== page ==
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74 percent increase over five years in the economic burden of prediabetes

Diabetes prevalence, cost data broken down by state and by type of elevated blood glucose (diagnosed, undiagnosed, prediabetes and )

The economic burden of diabetes in America continues to climb, exceeding more than $322 billion in excess medical costs and lost productivity in 2012, or more than $1,000 for every American, according to a study being published in the December issue of that also includes a state-by-state breakdown of the prevalence and costs associated with diabetes. Additionally, increased costs associated with prediabetes and highlight the growing importance of prevention and early intervention.

The study, which follows up on a similar report published in 2010 and expands upon data released last year, shows a 48 percent overall jump in direct and indirect costs associated with diabetes over just five years. The estimates include the financial impact from those diagnosed with diabetes (21 million people) as well as the undiagnosed (8.1 million people), those with gestational diabetes (approximately 222,000 people) and adults with prediabetes (86 million people), a condition in which blood glucose levels are elevated but not yet high enough for a diagnosis of diabetes. It breaks down into $244 billion in excess medical costs (including physician’s office and hospital visits, prescription drugs and costly health conditions, such as hypertension and renal complications) and $78 billion in reduced productivity.

The researchers estimate that 27 percentage points of the 41 percent increase in medical costs stems from the growing number of people being diagnosed with diabetes in America, and that 14 percentage points of that rise comes from growth in the average cost per case of diabetes. However, an editorial in the same issue called the study “alarming” in that it shows a dramatic rise in costs for those with prediabetes and undiagnosed diabetes. Building on their work from 2007, the researchers found that over five years, the cost of prediabetes increased 74 percent (to $44 billion) while the cost of undiagnosed diabetes rose a staggering 82 percent (to $33 billion).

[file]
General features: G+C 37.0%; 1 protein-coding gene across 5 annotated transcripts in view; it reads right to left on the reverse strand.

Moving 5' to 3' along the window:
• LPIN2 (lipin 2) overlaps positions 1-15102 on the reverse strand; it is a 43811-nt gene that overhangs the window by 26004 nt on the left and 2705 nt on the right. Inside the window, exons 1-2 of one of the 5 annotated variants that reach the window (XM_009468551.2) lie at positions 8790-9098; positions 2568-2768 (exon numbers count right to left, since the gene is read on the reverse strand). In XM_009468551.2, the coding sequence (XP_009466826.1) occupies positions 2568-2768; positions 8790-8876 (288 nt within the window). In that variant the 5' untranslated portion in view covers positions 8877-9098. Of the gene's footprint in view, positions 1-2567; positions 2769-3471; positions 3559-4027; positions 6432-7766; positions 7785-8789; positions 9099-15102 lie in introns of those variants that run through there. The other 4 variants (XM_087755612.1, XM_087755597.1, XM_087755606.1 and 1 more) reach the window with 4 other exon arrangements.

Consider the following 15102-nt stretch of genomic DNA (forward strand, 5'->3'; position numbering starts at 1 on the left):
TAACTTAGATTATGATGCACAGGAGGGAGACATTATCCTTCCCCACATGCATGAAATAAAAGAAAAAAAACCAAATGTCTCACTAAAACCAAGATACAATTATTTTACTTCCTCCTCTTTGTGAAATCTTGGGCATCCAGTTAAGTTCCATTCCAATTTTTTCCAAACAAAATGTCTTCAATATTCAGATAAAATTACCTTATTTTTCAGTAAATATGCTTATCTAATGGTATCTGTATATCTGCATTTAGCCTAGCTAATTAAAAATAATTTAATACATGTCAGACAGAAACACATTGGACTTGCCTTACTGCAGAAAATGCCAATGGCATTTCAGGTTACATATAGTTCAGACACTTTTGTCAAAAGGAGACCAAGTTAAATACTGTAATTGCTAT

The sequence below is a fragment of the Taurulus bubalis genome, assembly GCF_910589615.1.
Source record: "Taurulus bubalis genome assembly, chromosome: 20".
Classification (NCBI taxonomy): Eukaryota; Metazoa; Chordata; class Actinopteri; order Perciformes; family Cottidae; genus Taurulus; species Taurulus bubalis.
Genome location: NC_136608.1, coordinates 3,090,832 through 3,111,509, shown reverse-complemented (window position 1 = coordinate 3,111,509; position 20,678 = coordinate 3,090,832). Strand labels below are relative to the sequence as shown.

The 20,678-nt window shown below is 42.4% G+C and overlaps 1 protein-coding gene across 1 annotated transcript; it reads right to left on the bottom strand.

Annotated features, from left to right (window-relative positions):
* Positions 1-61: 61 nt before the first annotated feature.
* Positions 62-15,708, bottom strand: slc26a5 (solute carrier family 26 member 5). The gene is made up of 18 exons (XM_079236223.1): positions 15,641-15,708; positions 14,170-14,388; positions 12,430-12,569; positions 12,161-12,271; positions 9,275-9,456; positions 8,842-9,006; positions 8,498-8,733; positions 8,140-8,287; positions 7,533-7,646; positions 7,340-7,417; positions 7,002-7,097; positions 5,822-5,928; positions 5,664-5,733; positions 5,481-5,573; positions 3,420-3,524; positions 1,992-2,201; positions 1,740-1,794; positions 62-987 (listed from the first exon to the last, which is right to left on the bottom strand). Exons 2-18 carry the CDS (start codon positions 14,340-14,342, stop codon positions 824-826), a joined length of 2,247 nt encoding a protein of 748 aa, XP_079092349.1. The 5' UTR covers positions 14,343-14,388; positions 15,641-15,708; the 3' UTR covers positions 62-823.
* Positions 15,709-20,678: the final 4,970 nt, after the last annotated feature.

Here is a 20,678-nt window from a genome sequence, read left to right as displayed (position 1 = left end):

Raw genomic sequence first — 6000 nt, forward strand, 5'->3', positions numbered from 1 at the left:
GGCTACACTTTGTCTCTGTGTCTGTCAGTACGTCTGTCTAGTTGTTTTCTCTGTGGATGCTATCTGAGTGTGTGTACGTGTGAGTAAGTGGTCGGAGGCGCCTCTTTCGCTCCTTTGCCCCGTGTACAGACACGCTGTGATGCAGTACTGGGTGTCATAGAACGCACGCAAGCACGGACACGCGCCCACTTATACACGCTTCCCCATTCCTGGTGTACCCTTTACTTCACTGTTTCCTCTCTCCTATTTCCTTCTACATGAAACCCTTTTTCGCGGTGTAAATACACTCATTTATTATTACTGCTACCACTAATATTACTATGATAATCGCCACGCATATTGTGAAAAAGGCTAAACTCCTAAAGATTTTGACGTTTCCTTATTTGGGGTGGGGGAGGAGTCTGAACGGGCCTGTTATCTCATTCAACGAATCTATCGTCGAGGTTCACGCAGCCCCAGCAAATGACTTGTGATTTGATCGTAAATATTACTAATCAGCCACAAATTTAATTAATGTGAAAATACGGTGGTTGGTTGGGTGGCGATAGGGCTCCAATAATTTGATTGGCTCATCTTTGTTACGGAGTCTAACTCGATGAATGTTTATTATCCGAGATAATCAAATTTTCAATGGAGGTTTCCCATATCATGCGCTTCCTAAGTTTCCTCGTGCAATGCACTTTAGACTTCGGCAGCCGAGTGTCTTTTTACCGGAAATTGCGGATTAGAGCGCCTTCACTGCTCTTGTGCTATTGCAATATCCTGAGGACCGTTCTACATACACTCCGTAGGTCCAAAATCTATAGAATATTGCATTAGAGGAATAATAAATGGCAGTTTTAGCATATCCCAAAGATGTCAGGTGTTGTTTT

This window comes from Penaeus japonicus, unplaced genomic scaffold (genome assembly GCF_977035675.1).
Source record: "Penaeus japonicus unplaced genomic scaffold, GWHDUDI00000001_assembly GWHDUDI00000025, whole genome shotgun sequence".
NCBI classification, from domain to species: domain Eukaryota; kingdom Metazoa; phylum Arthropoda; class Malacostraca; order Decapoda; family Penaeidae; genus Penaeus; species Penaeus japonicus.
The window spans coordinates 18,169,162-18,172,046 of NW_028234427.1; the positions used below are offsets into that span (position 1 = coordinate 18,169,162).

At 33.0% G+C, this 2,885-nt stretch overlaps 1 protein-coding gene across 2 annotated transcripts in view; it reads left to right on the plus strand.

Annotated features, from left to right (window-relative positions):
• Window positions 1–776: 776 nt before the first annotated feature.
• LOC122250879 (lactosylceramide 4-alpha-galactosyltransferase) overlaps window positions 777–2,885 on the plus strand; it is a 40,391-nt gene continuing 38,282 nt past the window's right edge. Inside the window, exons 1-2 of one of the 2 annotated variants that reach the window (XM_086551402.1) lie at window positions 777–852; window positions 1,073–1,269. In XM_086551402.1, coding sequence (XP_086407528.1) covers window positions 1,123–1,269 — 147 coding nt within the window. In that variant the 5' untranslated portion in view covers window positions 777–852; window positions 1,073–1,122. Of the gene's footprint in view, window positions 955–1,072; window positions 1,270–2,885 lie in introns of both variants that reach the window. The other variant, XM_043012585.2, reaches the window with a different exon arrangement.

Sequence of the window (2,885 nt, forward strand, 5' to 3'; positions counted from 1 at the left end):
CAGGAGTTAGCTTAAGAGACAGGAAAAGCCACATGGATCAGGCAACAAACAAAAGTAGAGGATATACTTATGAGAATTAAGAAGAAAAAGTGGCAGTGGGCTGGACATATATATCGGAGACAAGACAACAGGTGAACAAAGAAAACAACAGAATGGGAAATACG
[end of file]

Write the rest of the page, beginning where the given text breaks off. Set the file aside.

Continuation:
“These statistics underscore the importance of finding ways to reduce the burden of prediabetes and diabetes through better prevention and treatment,” said lead investigator Timothy M. Dall, MS, Managing Director with IHS Life Sciences. “The costs, in both financial and quality of life terms, are exceptionally high and in many cases could be preventable.”

“The concern remains that these are conditions for which, as a medical community, we may not have a heightened awareness or have sufficient plans to address,” the editorial writers noted.

The editorial writers – including Diabetes Care Editor William T. Cefalu, Managing Director of Medical Information Matthew P. Petersen, and the Association’s Chief Scientific and Medical Officer Dr. Robert E. Ratner, MD — conclude this study bolsters the need for intervention during the prediabetes stage, noting that there are both clinical and financial reasons to identify people with prediabetes. Previous studies, notably the landmark Diabetes Prevention Program, have shown that making lifestyle changes that include losing weight, increasing physical activity and changing one’s diet can greatly reduce the risk for type 2 diabetes.

“We believe that identifying prediabetes is worthwhile from both a clinical and a public health standpoint,” they wrote. “The need to identify those with undiagnosed diabetes is even more pressing,” they noted, because untreated diabetes can lead to numerous costly health complications, such as heart and kidney disease, nerve damage and vision problems.

“The crisis is worsening,” the editorial concludes. “The time to act is now. These data clearly should signal a call for action.”


The study also includes state-by-state data on diabetes prevalence and economic burden. Across the nation, the study found prevalence for diagnosed and gestational diabetes was highest in many of the southern states (Alabama, Florida, Kentucky and Mississippi) and West Virginia, and lowest in the mountain and western states (Alaska, Colorado, Montana, Utah) as well as Minnesota and Vermont. Geographic variations in economic burden reflect variations in prevalence, earnings and cost for medical care.

American Diabetes Association